Even though I try to provide accurate nutritional information to the best of my ability, these figures should still be considered estimates. Please see my Nutrition Disclaimer for more information.

Homegrown Concord Grapes

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  1. Baked in one of our gorgeous pie dishes from The Wizard of Clay! My husband is from Canadice, and always brings back gifts from The Wizard when he visits his sister and cousins in the area. We’re all going to be in Rochester for the eclipse next spring and certainly The Wizard will be on the itinerary.

  2. The photos look like a deep dish kind of pie, which for me usually requires about 6 cups of filling. Your recipe only calls for 2 cups of filling, so I can’t imagine the pie will be that deep.

  3. Hi! I’m making this for the first time and skimped and am using frozen crust (I’ve already spent 4 hours on this!). Should I thaw the crust first and/or do you reco pre-baking? Thanks

  4. I absolutely love this recipe. I made it a few times already, although uncovered, so just piecrust on the bottom. It’s the way we usually make pies in my region.
    Im trying it covered right now for the first time. Thann you for sharing this recipe!

  5. Glad to see that people are finally realizing how good Concord grape pie is!! We own a Concord grape vineyard in Ohio. I have been making grape pies since I was a little girl with my grandmother. I do have 1 recommendation on the pie recipe, Tapioca! You spoke of the filling being wet. If you add 1 tbsp tapioca into the pulp/skins mixture while you are cooking, it will help to keep shape when cut. Also, sprinkle 1 tbsp into the pie shell it will keep your crust from being soggy. Thank you for bringing such a great unique pie into the light!

    1. @Shellie J, Hi there! I have a question for you about your recommendation. Can you use corn starch if you don’t have tapioca?

    2. @Shellie J, My mother made this – God rest her soul. Everyone always said – ewwww!!! Then they tried it. everyone loved it. Thanks for the recipe. My grapes were really small so the prep took time but with every minute.

  6. I got a recipe for a Naples grape pie from a brochure we were handed at the New York State fair. I follow it every year and it’s easy and turns out fantastic. Instead of including the peels when cooking, just cook the pulp. Then put it through a sieve to get rid of the seeds, and combine it with the peels and let sit for five hours or overnight. Then you bake it in the shell. This avoids the issue of it being hot, and it makes it a lot easier to get rid of the seeds.

  7. Just tried this recipe last night and got to taste the fruits (ha!) of my labor today after letting the pie cool overnight. Wow this came out fantastic! While it was more work than other pies, it wasn’t crazy difficult. I used slightly less sugar (heaping 1/2 cup), and used cheesecloth to strain the pulp / seeds. Thanks so much for sharing this recipe, I’ll definitely be making this again!

  8. Good afternoon Jennifer,
    In reference to the recipe you wrote above for freezing can I use Knox Gelatine as the instant clear gel? I believe they are one in the same.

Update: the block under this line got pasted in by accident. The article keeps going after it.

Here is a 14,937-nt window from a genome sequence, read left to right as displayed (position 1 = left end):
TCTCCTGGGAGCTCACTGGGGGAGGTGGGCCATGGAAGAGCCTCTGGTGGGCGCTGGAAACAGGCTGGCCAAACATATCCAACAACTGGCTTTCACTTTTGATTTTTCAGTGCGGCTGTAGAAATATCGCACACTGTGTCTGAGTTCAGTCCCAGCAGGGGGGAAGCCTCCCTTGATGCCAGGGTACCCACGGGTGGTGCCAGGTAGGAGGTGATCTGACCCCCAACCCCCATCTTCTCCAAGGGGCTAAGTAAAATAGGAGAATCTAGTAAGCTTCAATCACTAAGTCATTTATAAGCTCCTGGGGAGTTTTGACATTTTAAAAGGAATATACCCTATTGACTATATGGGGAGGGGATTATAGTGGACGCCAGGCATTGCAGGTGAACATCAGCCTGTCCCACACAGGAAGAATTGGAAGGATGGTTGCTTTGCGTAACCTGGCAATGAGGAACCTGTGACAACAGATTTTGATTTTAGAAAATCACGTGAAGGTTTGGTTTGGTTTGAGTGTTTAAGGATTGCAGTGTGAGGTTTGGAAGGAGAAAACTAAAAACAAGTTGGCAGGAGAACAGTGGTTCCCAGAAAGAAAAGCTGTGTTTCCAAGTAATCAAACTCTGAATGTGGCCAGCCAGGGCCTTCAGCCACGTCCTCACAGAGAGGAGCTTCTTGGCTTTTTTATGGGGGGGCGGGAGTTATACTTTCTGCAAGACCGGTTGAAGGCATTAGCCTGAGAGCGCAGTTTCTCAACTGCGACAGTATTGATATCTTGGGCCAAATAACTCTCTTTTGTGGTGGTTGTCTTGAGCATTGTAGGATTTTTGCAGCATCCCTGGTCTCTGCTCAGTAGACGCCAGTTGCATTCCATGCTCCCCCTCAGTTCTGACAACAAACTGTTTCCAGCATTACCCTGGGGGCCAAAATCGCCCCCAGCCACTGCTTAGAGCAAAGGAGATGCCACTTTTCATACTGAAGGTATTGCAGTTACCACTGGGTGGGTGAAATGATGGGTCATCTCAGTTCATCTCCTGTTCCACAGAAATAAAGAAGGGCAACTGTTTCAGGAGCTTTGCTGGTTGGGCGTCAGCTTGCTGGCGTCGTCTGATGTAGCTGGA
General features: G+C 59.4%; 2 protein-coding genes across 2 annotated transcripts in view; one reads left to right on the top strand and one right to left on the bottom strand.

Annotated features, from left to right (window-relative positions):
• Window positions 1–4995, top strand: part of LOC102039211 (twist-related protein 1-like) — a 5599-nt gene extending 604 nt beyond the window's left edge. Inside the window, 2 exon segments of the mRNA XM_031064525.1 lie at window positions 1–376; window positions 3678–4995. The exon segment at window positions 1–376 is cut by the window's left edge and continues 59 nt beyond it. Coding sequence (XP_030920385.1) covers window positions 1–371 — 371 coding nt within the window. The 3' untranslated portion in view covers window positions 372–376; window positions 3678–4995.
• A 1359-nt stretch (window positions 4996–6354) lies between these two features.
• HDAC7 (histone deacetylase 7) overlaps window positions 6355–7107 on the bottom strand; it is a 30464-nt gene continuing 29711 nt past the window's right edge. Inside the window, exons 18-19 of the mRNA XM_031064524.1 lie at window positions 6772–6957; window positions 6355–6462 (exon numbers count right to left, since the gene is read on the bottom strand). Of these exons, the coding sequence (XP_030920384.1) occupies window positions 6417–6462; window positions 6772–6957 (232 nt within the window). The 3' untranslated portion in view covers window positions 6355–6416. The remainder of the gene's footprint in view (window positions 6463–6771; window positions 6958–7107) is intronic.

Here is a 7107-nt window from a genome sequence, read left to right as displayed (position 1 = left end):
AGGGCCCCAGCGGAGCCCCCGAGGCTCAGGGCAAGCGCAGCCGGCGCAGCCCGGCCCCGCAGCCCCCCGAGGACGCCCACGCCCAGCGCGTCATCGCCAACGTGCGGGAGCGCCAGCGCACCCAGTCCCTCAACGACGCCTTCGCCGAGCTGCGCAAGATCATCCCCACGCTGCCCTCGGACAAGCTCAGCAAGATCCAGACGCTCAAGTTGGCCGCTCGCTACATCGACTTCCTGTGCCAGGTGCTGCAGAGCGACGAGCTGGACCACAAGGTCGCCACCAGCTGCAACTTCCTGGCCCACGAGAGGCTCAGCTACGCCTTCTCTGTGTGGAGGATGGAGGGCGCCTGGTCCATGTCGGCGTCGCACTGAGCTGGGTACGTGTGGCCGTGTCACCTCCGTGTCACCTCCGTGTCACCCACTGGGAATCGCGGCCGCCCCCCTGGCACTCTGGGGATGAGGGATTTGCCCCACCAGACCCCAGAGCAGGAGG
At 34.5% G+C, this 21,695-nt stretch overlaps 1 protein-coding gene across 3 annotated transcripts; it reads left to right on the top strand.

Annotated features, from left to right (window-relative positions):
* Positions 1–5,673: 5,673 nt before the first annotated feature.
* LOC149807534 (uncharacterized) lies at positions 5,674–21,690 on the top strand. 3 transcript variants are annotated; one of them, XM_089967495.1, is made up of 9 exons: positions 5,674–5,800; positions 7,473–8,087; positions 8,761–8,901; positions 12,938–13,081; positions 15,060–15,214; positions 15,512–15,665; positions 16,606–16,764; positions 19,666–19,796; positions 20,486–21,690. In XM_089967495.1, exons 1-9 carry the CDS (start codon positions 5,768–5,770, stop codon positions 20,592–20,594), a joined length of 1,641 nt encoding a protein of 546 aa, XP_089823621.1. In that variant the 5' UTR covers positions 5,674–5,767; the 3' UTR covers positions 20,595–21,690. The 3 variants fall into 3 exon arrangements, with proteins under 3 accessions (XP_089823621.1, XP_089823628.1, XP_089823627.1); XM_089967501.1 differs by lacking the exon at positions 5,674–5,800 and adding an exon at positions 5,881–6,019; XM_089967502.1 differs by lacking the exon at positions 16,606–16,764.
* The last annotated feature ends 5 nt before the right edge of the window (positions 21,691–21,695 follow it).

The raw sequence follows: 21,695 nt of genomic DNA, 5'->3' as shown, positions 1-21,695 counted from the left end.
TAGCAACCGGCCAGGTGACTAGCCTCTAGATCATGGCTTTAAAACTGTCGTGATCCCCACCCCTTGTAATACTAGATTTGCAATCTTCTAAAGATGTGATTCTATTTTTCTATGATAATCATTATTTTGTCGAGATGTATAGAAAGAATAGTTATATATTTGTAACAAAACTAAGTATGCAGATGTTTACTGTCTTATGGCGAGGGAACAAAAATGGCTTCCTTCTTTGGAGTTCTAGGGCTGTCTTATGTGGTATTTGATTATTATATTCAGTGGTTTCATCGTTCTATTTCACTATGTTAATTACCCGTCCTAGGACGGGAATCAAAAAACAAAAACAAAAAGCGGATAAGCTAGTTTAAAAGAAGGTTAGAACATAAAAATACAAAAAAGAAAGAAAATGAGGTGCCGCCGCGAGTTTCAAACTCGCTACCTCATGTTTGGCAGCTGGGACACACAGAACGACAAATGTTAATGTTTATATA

Thanks Valorie

    1. Either grate or cut up the butter while very cold or even frozen. Sprinkle the butter on top of the grape filling just before attaching the top crust (or adding a toasted oat crumble – my favorite!)

      Happy baking,

  9. The pie was the first time I’ve made it and have even heard of it. It was absolutely delicious! I did have to brush my teeth right after eating the pie since my teeth looking very hard all of the sudden. haha 🙂 Thanks for sharing!!

  10. This pie is absolutely delicious! I followed the recipe exactly, not to sweet, delightfully tart, and gem of perfection. I t takes a while because of the cooking and cooling steps, but it is not difficult and does not actually take that much work to make. The little bit of effort is so worth it. Try it, you’ll like it!

  11. Hi, Jennifer.
    I’m leaving a comment for you because we have a few things in common. I lived in the Finger Lakes area in the early 90’s. My husband (at the time) and I packed up 4 U-Haul boxes and loaded a Greyhound bus and traveled across country from Washington state to the Elmira/Watkins Glen area. I had my first taste of concord grape pie when we cleaned out a goat barn for a friend’s grandparents. I was instantly in love with the flavor and never forgot about it. I planted a few concord grape vines 4 years ago in some good sized pots. Several people told me that I wouldn’t be able to grow grapes in a container. After 2 years, they produced but I still had to buy roughly a 1/4 of a pound of grapes from a local farmers market to make the pie. This year, however, I have ample enough to make my one pie. I have 2 grape vines and I get one pie a year from them. It’s a win-win situation for me. This year, I’m going to use your filling recipe and freeze it for Thanksgiving. I’m really glad to have found your blog and I look forward to reading more about an area that I happen to have loved living in…even though it was only for a year and a half. I’m back in Washington state now, but will always have fond memories of Upstate NY.